At Strassburg I rejoined Madame Riviere and her delightful family, from whom I received a sincere and hearty welcome. We were staying at the "Hotel de l'Esprit," and we passed a few days there most pleasurably, afterwards setting out in an excellent travelling carriage for Paris the Only, Paris the Universal. During the journey I thought myself bound to the expense of making it a pleasant one, as I had not to put my hand in my pocket for other expenses. The charms of Mdlle. Riviere enchanted me, but I should have esteemed myself wanting in gratitude and respect to this worthy family if I had darted at her a single amorous glance, or if I had let her suspect my feelings for her by a single word. In fact I thought myself obliged to play the heavy father, though my age did not fit me for the part, and I lavished on this agreeable family all the care which can be given in return for pleasant society, a seat in a comfortable travelling carriage, an excellent table, and a good bed.

We reached Paris on the 5th of January, 1757, and I went to the house of my friend Baletti, who received me with open arms, and assured me that though I had not written he had been expecting me, since he judged that I would strive to put the greatest possible distance between myself and Venice, and he could think of no other retreat for me than Paris. The whole house kept holiday when my arrival became known, and I have never met with more sincere regard than in that delightful family. I greeted with enthusiasm the father and mother, whom I found exactly the same as when I had seen them last in 1752, but I was struck with astonishment at the daughter whom I had left a child, for she was now a tall and well-shaped girl. Mdlle. Baletti was fifteen years old, and her mother had brought her up with care, had given her the best masters, virtue, grace, talents, a good manner, tact, a knowledge of society-in short, all that a clever mother can give to a dear daughter.

After finding a pleasant lodging near the Baletti's, I took a coach and went to the "Hotel de Bourbon" with the intention of calling on M. de Bernis, who was then chief secretary for foreign affairs. I had good reasons for relying on his assistance. He was out; he had gone to Versailles. At Paris one must go sharply to work, and, as it is vulgarly but forcibly said, "strike while the iron's hot." As I was impatient to see what kind of a reception I should get from the liberal-minded lover of my fair M—— M——, I went to the Pont-Royal, took a hackney coach, and went to Versailles. Again bad luck!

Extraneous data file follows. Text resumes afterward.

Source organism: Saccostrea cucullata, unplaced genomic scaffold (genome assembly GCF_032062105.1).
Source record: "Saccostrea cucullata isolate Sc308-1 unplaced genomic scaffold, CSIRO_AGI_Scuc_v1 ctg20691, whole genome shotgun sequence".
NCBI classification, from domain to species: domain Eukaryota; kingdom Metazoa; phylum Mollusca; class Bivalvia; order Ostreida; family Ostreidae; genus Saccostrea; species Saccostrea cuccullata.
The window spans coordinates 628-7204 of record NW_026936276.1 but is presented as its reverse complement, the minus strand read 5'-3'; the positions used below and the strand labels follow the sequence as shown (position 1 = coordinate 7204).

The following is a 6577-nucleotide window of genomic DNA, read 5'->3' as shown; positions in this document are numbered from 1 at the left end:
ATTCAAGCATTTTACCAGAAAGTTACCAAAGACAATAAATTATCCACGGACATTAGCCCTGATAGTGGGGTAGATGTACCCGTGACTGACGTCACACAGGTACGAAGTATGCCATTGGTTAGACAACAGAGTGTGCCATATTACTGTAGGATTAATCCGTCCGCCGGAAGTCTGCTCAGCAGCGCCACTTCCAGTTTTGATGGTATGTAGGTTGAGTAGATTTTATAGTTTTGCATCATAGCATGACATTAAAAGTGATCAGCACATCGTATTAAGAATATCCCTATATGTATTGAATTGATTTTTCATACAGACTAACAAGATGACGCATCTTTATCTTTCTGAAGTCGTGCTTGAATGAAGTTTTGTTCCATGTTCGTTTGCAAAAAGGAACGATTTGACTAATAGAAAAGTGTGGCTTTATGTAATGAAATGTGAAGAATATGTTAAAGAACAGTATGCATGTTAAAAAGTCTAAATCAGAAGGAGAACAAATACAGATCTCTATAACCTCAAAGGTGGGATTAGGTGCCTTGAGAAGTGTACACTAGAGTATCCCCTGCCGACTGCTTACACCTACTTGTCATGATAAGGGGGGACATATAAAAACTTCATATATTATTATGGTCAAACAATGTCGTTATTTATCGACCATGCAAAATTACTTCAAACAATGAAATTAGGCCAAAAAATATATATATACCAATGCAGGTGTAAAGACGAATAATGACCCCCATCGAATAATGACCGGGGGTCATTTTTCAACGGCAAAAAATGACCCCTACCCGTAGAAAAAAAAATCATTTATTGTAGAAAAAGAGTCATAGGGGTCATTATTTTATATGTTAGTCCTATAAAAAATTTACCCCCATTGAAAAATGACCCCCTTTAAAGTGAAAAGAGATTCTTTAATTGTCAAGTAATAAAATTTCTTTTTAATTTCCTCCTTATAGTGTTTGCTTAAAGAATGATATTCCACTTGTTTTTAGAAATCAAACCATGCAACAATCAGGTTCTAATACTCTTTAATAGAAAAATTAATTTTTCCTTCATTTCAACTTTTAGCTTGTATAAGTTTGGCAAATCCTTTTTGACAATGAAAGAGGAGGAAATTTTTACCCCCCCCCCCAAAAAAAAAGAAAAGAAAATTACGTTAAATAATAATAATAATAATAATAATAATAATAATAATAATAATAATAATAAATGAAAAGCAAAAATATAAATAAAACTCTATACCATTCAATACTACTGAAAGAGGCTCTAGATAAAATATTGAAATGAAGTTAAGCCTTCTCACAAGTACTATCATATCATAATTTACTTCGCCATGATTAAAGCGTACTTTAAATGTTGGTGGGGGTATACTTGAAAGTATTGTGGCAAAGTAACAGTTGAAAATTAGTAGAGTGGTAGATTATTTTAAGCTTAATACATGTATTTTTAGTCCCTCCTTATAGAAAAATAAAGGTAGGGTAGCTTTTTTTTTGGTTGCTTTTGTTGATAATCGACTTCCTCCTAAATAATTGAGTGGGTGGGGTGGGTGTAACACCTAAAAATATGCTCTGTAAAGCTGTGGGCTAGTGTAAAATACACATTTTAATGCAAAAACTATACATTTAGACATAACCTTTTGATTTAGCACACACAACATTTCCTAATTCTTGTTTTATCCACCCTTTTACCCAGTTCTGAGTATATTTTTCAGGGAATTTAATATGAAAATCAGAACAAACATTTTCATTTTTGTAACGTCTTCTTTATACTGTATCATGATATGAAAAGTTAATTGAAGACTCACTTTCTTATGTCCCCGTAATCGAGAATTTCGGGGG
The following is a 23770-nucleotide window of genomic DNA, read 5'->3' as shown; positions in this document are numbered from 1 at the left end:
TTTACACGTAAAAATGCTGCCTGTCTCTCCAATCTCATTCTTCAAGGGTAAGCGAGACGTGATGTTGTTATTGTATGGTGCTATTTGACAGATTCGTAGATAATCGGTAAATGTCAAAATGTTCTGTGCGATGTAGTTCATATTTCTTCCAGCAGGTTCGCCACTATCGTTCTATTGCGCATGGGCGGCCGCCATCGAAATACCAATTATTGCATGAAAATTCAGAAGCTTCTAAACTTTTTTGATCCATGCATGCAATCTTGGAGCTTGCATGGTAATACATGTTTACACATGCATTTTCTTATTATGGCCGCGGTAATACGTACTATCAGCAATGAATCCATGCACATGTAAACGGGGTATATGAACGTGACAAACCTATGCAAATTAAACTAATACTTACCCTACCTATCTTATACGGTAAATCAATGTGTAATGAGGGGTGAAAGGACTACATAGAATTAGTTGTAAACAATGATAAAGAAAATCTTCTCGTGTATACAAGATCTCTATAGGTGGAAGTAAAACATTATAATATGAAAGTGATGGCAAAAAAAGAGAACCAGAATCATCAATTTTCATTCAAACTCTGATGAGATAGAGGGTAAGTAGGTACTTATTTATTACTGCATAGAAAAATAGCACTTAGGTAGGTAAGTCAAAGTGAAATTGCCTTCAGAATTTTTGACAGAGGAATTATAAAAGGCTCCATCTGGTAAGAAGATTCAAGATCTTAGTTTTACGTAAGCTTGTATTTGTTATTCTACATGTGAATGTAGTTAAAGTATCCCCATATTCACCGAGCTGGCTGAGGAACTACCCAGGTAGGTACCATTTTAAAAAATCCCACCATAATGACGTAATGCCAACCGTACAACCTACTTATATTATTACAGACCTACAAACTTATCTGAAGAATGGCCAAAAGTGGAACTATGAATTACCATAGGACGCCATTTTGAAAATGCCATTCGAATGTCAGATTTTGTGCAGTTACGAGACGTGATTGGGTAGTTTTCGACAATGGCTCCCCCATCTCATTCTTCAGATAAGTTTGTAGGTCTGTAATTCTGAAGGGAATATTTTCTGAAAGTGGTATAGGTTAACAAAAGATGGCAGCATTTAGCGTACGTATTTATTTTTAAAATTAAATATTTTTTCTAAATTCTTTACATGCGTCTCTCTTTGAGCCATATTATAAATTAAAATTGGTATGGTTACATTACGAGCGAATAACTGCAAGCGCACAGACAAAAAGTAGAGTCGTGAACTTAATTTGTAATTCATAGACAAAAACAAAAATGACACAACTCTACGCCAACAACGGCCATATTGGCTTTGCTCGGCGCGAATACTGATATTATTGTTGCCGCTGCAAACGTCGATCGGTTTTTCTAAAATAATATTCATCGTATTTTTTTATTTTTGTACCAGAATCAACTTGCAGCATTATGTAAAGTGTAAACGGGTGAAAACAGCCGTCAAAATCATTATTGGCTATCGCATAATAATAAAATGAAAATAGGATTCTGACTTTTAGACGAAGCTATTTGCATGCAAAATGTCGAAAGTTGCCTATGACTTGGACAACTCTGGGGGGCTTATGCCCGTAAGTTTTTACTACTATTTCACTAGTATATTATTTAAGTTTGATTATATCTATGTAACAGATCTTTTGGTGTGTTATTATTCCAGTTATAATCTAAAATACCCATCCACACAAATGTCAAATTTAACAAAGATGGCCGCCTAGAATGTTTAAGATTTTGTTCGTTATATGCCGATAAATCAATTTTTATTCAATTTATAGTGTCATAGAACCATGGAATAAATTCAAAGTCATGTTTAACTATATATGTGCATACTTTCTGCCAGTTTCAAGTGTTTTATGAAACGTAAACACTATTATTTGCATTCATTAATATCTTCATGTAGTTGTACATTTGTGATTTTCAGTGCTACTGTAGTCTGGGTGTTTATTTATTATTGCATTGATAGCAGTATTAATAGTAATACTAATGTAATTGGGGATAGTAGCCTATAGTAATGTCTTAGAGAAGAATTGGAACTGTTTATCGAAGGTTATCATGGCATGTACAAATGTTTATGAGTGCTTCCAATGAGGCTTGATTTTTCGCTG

Our coaches crossed each other on the way, and my humble equipage had not caught his excellency's eye. M. de Bernis had returned to Paris with Count de Castillana, the ambassador from Naples, and I determined to return also; but when I got to the gate I saw a mob of people running here and there in the greatest confusion, and from all sides I heard the cry, "The king is assassinated! The king is assassinated!"

My frightened coachman only thought of getting on his way, but the coach was stopped. I was made to get out and taken to the guard-room, where there were several people already, and in less than three minutes there were twenty of us, all under arrest, all astonished at the situation, and all as much guilty as I was. We sat glum and silent, looking at each other without daring to speak. I knew not what to think, and not believing in enchantment I began to think I must be dreaming. Every face expressed surprise, as everyone, though innocent, was more or less afraid.

We were not left in this disagreeable position for long, as in five minutes an officer came in, and after some polite apologies told us we were free.